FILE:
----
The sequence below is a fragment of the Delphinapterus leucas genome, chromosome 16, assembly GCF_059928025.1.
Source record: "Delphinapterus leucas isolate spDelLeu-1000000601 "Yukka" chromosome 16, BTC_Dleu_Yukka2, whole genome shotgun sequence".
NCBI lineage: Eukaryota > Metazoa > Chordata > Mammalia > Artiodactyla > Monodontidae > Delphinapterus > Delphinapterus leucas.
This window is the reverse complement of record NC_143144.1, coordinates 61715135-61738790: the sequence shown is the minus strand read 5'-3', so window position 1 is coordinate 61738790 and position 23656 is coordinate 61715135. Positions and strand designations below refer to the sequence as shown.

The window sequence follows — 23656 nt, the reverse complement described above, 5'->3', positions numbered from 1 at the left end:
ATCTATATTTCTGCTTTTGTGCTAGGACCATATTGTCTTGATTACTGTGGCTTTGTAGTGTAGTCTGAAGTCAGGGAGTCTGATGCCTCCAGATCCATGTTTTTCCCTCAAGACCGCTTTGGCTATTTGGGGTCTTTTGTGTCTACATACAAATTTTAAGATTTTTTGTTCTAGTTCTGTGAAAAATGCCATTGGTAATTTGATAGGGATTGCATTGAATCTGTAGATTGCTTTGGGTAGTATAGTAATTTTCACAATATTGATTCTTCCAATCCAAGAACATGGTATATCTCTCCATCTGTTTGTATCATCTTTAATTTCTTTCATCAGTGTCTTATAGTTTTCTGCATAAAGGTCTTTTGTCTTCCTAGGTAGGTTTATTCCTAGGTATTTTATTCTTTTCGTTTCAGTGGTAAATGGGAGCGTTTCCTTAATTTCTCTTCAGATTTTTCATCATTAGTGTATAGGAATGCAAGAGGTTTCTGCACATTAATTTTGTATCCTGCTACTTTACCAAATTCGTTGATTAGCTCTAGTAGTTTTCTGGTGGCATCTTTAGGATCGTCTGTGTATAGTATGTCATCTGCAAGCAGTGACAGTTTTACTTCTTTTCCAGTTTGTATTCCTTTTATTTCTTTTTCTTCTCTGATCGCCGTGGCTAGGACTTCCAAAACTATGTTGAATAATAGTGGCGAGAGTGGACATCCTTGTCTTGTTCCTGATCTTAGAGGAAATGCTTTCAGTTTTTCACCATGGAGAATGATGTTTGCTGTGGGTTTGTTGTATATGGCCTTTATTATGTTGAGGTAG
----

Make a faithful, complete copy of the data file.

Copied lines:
The sequence below is a fragment of the Delphinapterus leucas genome, chromosome 16, assembly GCF_059928025.1.
Source record: "Delphinapterus leucas isolate spDelLeu-1000000601 "Yukka" chromosome 16, BTC_Dleu_Yukka2, whole genome shotgun sequence".
NCBI lineage: Eukaryota > Metazoa > Chordata > Mammalia > Artiodactyla > Monodontidae > Delphinapterus > Delphinapterus leucas.
This window is the reverse complement of record NC_143144.1, coordinates 61715135-61738790: the sequence shown is the minus strand read 5'-3', so window position 1 is coordinate 61738790 and position 23656 is coordinate 61715135. Positions and strand designations below refer to the sequence as shown.

The window sequence follows — 23656 nt, the reverse complement described above, 5'->3', positions numbered from 1 at the left end:
ATCTATATTTCTGCTTTTGTGCTAGGACCATATTGTCTTGATTACTGTGGCTTTGTAGTGTAGTCTGAAGTCAGGGAGTCTGATGCCTCCAGATCCATGTTTTTCCCTCAAGACCGCTTTGGCTATTTGGGGTCTTTTGTGTCTACATACAAATTTTAAGATTTTTTGTTCTAGTTCTGTGAAAAATGCCATTGGTAATTTGATAGGGATTGCATTGAATCTGTAGATTGCTTTGGGTAGTATAGTAATTTTCACAATATTGATTCTTCCAATCCAAGAACATGGTATATCTCTCCATCTGTTTGTATCATCTTTAATTTCTTTCATCAGTGTCTTATAGTTTTCTGCATAAAGGTCTTTTGTCTTCCTAGGTAGGTTTATTCCTAGGTATTTTATTCTTTTCGTTTCAGTGGTAAATGGGAGCGTTTCCTTAATTTCTCTTCAGATTTTTCATCATTAGTGTATAGGAATGCAAGAGGTTTCTGCACATTAATTTTGTATCCTGCTACTTTACCAAATTCGTTGATTAGCTCTAGTAGTTTTCTGGTGGCATCTTTAGGATCGTCTGTGTATAGTATGTCATCTGCAAGCAGTGACAGTTTTACTTCTTTTCCAGTTTGTATTCCTTTTATTTCTTTTTCTTCTCTGATCGCCGTGGCTAGGACTTCCAAAACTATGTTGAATAATAGTGGCGAGAGTGGACATCCTTGTCTTGTTCCTGATCTTAGAGGAAATGCTTTCAGTTTTTCACCATGGAGAATGATGTTTGCTGTGGGTTTGTTGTATATGGCCTTTATTATGTTGAGGTAG